The Children's Health Insurance Program (CHIP) "provides health coverage to eligible children, through both Medicaid and separate CHIP programs. CHIP is administered by states, according to federal requirements. The program is funded jointly by states and the federal government."
CHIP benefits for eligible children vary by state, but all states provide routine check-ups, immunizations, doctor visits, prescriptions, dental and vision care, inpatient and outpatient hospital care, laboratory and X-ray services, and emergency services. States may choose to provide additional services. For more information on how state programs may be organized (and information on how each state has organized its own program), see the CHIP State Program Information.
Part of the Library of Congress, the Congressional Research Service (CRS) researches and prepares reports for Congress on a variety of topics. Typically, these reports are not made widely available to the public, but there are some exceptions. EveryCRSReport.com is a bipartisan coalition dedicated to making these reports to everyone online for free.
CRS has prepared multiple reports on CHIP including:
CHIP and the ACA Maintenance of Effort (MOE) Requirement: In Brief provides a concise summary of CHIP, before describing the requirements and means by which states can meet those requirements by which children must be covered CHIP-eligible children must be covered.
The Medicare Access and CHIP Reauthorization Act of 2015 (MACRA; P.L. 114-10) provides a thorough explanation of the Medicare Access and CHIP Reauthorization Act of 2015.
Health Insurance: A Primer provides an overview of the various means by which Americans obtain health insurance, including private insurance, employer-sponsored insurance, and public programs such as CHIP. Key federal laws are also provided.
State Children’s Health Insurance Program: An Overview provides a thorough overview of the CHIP program, including the program design, the separate programs that comprise CHIP, and a description of funding provisions.
Health Policy: Resources for Congressional Staff “outlines major government stakeholders as well as relevant laws, regulations, federal programs, sources of data, and Congressional Research Service (CRS) products.”
Federal Financing for the State Children’s Health Insurance Program (CHIP) provides an overview of CHIP funding, explaining the federal-state split and from where funding comes.
Comparison of the Bills to Extend State Children’s Health Insurance Program (CHIP) Funding compares the bills from the Senate Finance Committee and the House Energy and Commerce Committee. Both would extend CHIP federal funding through FY2022, but differ on other provisions.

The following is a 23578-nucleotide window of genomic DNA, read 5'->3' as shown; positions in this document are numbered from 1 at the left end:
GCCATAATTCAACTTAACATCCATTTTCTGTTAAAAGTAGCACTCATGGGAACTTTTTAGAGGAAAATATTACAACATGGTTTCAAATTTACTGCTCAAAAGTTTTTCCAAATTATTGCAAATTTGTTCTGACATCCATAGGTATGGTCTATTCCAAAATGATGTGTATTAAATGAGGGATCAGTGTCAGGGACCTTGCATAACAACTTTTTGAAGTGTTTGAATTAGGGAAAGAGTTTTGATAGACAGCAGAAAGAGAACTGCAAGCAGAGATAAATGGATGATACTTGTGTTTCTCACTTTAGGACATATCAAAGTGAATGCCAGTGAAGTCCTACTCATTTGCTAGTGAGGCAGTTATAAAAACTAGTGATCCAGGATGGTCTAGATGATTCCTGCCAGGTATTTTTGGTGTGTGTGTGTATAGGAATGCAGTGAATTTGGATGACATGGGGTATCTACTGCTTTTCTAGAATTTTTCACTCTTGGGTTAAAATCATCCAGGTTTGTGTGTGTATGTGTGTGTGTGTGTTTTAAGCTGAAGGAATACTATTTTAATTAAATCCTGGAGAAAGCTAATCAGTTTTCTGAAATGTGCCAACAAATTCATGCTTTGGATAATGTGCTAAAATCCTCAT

The Medicaid and CHIP Payment and Access Commission (MACPAC) “is a non-partisan legislative branch agency that provides policy and data analysis and makes recommendations to Congress, the Secretary of the U.S. Department of Health and Human Services, and the states on a wide array of issues affecting Medicaid and the State Children’s Health Insurance Program (CHIP).” MACPAC “publish[es] issue briefs and data reports throughout the year to support policy analysis and program accountability.” MACPAC is responsible for submitting reports to Congress by March 15 and June 15 each year. In order to do so, MACPAC holds public meetings and consults with state officials, congressional and executive branch staff, beneficiaries, health care providers, researchers, and policy experts.
Specifically, the Commission compiles Medicaid and CHIP data and provides the publication annually. See Highlights from MACStats for the December 2017 presentation. More information on CHIP, including design features, eligibility requirements, financing information, and a list of featured publications, is available here.
Introduced in the House as the “Balanced Budget Act of 1997” (H.R. 2015) by John Kasich (R-OH) on June 24, 1997
House Committee consideration by the Budget
Passed the House on June 25, 1997 (270-162).
Passed the Senate by Unanimous Consent with an amendment.
Conference Report (H. Rept. 105-217) filed on July 30, 1997.
Conference Report agreed to in House on July 30, 1997 (346 - 85).
Conference Report agreed to in Senate on July 31, 1997 (85-15).
Signed into law on August 5, 1997.
Became Public Law No: 105-33.
Line item veto by President on August 11, 1997 (dealing with a provision dealing with certain taxes, fees, or assessments collected by New York State from a health care provider. See H.R.2436 - Disapproving the cancellation transmitted by the President on August 11, 1997, regarding Public Law 105-33 and S.1144 - A bill disapproving the cancellation transmitted by the President on August 11, 1997, regarding Public Law 105-33.)
Introduced in the House to reauthorize the CHIP program through FY2013 at increased levels (H.R. 2); Passed by the Senate on January 29, 2009 with an amendment. The House agreed to the Senate amendment on February 4, 2009. Signed by the President and became Public Law No: 111-3 on February 4, 2009.